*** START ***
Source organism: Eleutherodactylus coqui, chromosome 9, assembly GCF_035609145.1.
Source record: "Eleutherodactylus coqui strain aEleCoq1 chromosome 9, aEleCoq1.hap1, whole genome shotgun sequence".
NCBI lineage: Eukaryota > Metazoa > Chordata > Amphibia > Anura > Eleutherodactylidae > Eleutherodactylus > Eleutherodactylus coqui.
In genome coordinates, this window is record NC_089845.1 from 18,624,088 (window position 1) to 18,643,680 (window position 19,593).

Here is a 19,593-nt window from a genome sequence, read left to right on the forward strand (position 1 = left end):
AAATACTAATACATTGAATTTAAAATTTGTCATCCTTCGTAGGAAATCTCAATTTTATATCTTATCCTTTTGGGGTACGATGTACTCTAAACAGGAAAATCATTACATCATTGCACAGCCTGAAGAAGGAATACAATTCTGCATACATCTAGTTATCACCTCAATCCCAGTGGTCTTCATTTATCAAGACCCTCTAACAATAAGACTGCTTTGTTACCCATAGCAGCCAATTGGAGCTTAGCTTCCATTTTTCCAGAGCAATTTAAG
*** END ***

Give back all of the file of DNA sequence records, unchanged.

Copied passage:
Source organism: Eleutherodactylus coqui, chromosome 9, assembly GCF_035609145.1.
Source record: "Eleutherodactylus coqui strain aEleCoq1 chromosome 9, aEleCoq1.hap1, whole genome shotgun sequence".
NCBI lineage: Eukaryota > Metazoa > Chordata > Amphibia > Anura > Eleutherodactylidae > Eleutherodactylus > Eleutherodactylus coqui.
In genome coordinates, this window is record NC_089845.1 from 18,624,088 (window position 1) to 18,643,680 (window position 19,593).

Here is a 19,593-nt window from a genome sequence, read left to right on the forward strand (position 1 = left end):
AAATACTAATACATTGAATTTAAAATTTGTCATCCTTCGTAGGAAATCTCAATTTTATATCTTATCCTTTTGGGGTACGATGTACTCTAAACAGGAAAATCATTACATCATTGCACAGCCTGAAGAAGGAATACAATTCTGCATACATCTAGTTATCACCTCAATCCCAGTGGTCTTCATTTATCAAGACCCTCTAACAATAAGACTGCTTTGTTACCCATAGCAGCCAATTGGAGCTTAGCTTCCATTTTTCCAGAGCAATTTAAG